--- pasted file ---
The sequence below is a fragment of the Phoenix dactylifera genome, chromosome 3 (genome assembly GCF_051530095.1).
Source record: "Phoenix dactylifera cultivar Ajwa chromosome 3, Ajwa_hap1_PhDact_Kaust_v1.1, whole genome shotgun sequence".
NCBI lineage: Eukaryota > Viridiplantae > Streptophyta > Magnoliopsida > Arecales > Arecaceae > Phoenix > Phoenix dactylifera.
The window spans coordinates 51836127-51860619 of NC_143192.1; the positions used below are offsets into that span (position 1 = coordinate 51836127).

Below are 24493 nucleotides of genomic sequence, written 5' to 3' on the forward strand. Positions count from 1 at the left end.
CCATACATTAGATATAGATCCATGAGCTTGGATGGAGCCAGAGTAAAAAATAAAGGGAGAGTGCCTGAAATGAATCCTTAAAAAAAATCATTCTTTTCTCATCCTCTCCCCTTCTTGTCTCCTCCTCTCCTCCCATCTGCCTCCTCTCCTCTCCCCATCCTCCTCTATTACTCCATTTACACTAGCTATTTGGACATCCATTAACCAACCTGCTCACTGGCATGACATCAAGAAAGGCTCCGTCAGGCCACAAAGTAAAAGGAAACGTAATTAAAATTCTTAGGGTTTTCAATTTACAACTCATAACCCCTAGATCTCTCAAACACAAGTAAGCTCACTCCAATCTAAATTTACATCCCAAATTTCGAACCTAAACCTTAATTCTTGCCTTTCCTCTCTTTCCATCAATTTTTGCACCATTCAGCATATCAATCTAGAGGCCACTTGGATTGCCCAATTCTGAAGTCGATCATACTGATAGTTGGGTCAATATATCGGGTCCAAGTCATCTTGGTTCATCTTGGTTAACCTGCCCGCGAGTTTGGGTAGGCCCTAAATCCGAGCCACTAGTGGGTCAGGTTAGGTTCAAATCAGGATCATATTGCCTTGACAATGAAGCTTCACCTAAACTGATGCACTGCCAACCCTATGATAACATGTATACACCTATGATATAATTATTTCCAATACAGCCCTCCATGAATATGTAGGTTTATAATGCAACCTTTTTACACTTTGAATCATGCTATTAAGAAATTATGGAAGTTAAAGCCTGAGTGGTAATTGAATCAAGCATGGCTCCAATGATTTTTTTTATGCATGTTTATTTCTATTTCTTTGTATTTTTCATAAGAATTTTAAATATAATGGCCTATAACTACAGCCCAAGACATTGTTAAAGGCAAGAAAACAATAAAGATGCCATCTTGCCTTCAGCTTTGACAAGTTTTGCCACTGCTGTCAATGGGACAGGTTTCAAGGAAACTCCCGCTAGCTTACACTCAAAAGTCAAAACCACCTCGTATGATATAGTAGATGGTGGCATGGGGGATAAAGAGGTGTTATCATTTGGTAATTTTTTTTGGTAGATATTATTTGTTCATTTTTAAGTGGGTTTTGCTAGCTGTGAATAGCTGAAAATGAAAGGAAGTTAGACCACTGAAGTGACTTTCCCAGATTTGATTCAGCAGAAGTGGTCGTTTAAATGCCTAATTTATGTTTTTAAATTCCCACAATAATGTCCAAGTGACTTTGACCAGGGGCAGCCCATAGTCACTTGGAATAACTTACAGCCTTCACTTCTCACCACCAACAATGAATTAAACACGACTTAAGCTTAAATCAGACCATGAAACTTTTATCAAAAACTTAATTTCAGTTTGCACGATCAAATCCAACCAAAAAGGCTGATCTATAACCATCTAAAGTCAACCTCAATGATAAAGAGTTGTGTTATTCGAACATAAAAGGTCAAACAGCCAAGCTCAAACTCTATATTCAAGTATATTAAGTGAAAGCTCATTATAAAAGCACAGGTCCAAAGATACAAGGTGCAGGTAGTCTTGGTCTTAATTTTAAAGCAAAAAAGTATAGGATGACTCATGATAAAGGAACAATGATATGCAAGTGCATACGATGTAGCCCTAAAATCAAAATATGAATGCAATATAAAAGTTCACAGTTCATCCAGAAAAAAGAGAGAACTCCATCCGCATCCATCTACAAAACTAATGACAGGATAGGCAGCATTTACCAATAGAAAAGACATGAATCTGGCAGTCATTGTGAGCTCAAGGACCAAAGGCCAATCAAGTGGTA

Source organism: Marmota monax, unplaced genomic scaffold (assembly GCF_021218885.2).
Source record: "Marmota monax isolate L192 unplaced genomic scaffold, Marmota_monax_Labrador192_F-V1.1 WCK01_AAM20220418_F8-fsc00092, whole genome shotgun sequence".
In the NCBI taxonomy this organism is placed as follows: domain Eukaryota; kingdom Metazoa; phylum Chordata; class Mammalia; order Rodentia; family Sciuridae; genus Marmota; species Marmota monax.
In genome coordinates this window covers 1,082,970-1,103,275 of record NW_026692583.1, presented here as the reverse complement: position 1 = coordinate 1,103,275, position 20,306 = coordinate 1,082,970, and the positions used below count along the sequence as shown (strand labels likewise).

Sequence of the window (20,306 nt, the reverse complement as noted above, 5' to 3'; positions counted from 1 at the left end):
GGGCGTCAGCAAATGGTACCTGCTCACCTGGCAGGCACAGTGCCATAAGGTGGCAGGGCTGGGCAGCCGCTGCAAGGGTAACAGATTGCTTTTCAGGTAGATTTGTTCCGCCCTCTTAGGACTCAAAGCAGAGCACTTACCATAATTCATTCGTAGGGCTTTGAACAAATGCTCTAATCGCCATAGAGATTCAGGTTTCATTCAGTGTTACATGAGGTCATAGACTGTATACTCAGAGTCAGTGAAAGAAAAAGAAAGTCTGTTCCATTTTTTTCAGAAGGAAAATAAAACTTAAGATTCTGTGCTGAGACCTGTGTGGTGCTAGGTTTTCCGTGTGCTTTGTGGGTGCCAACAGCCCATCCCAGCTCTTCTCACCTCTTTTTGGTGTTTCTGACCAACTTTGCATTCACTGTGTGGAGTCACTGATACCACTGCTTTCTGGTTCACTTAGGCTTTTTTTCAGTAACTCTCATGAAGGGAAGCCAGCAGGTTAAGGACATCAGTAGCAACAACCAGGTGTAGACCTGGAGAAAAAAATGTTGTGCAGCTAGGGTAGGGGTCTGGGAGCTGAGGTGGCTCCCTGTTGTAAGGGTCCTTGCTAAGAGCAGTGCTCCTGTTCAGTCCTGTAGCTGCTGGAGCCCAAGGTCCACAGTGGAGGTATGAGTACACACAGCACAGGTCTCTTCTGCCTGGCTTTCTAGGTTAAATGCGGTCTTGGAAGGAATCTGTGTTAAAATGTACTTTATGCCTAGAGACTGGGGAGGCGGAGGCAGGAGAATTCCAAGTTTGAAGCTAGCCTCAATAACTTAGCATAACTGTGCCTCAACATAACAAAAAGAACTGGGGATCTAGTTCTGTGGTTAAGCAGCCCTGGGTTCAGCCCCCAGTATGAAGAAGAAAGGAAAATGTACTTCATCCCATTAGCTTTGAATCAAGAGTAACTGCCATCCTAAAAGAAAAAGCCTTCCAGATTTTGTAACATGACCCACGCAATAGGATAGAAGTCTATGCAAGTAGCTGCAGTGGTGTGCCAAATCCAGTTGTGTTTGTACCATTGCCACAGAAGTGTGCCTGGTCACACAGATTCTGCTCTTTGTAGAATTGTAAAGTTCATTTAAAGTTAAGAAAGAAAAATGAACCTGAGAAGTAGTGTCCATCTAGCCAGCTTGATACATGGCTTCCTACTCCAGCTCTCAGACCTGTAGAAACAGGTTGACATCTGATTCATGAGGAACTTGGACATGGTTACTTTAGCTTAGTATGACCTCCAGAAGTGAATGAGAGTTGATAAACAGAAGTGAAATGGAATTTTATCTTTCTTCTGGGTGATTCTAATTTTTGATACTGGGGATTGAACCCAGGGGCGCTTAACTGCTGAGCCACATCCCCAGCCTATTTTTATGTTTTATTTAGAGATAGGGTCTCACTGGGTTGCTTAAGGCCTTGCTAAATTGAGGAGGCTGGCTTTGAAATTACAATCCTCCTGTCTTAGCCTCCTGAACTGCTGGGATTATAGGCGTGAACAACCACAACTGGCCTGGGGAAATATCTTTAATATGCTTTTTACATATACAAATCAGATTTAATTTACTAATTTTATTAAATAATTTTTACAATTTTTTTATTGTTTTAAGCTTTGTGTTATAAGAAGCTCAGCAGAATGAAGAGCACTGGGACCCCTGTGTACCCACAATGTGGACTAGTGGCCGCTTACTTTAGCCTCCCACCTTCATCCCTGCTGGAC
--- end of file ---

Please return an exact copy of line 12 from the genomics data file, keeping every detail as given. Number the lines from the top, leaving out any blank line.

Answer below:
GGGCGTCAGCAAATGGTACCTGCTCACCTGGCAGGCACAGTGCCATAAGGTGGCAGGGCTGGGCAGCCGCTGCAAGGGTAACAGATTGCTTTTCAGGTAGATTTGTTCCGCCCTCTTAGGACTCAAAGCAGAGCACTTACCATAATTCATTCGTAGGGCTTTGAACAAATGCTCTAATCGCCATAGAGATTCAGGTTTCATTCAGTGTTACATGAGGTCATAGACTGTATACTCAGAGTCAGTGAAAGAAAAAGAAAGTCTGTTCCATTTTTTTCAGAAGGAAAATAAAACTTAAGATTCTGTGCTGAGACCTGTGTGGTGCTAGGTTTTCCGTGTGCTTTGTGGGTGCCAACAGCCCATCCCAGCTCTTCTCACCTCTTTTTGGTGTTTCTGACCAACTTTGCATTCACTGTGTGGAGTCACTGATACCACTGCTTTCTGGTTCACTTAGGCTTTTTTTCAGTAACTCTCATGAAGGGAAGCCAGCAGGTTAAGGACATCAGTAGCAACAACCAGGTGTAGACCTGGAGAAAAAAATGTTGTGCAGCTAGGGTAGGGGTCTGGGAGCTGAGGTGGCTCCCTGTTGTAAGGGTCCTTGCTAAGAGCAGTGCTCCTGTTCAGTCCTGTAGCTGCTGGAGCCCAAGGTCCACAGTGGAGGTATGAGTACACACAGCACAGGTCTCTTCTGCCTGGCTTTCTAGGTTAAATGCGGTCTTGGAAGGAATCTGTGTTAAAATGTACTTTATGCCTAGAGACTGGGGAGGCGGAGGCAGGAGAATTCCAAGTTTGAAGCTAGCCTCAATAACTTAGCATAACTGTGCCTCAACATAACAAAAAGAACTGGGGATCTAGTTCTGTGGTTAAGCAGCCCTGGGTTCAGCCCCCAGTATGAAGAAGAAAGGAAAATGTACTTCATCCCATTAGCTTTGAATCAAGAGTAACTGCCATCCTAAAAGAAAAAGCCTTCCAGATTTTGTAACATGACCCACGCAATAGGATAGAAGTCTATGCAAGTAGCTGCAGTGGTGTGCCAAATCCAGTTGTGTTTGTACCATTGCCACAGAAGTGTGCCTGGTCACACAGATTCTGCTCTTTGTAGAATTGTAAAGTTCATTTAAAGTTAAGAAAGAAAAATGAACCTGAGAAGTAGTGTCCATCTAGCCAGCTTGATACATGGCTTCCTACTCCAGCTCTCAGACCTGTAGAAACAGGTTGACATCTGATTCATGAGGAACTTGGACATGGTTACTTTAGCTTAGTATGACCTCCAGAAGTGAATGAGAGTTGATAAACAGAAGTGAAATGGAATTTTATCTTTCTTCTGGGTGATTCTAATTTTTGATACTGGGGATTGAACCCAGGGGCGCTTAACTGCTGAGCCACATCCCCAGCCTATTTTTATGTTTTATTTAGAGATAGGGTCTCACTGGGTTGCTTAAGGCCTTGCTAAATTGAGGAGGCTGGCTTTGAAATTACAATCCTCCTGTCTTAGCCTCCTGAACTGCTGGGATTATAGGCGTGAACAACCACAACTGGCCTGGGGAAATATCTTTAATATGCTTTTTACATATACAAATCAGATTTAATTTACTAATTTTATTAAATAATTTTTACAATTTTTTTATTGTTTTAAGCTTTGTGTTATAAGAAGCTCAGCAGAATGAAGAGCACTGGGACCCCTGTGTACCCACAATGTGGACTAGTGGCCGCTTACTTTAGCCTCCCACCTTCATCCCTGCTGGAC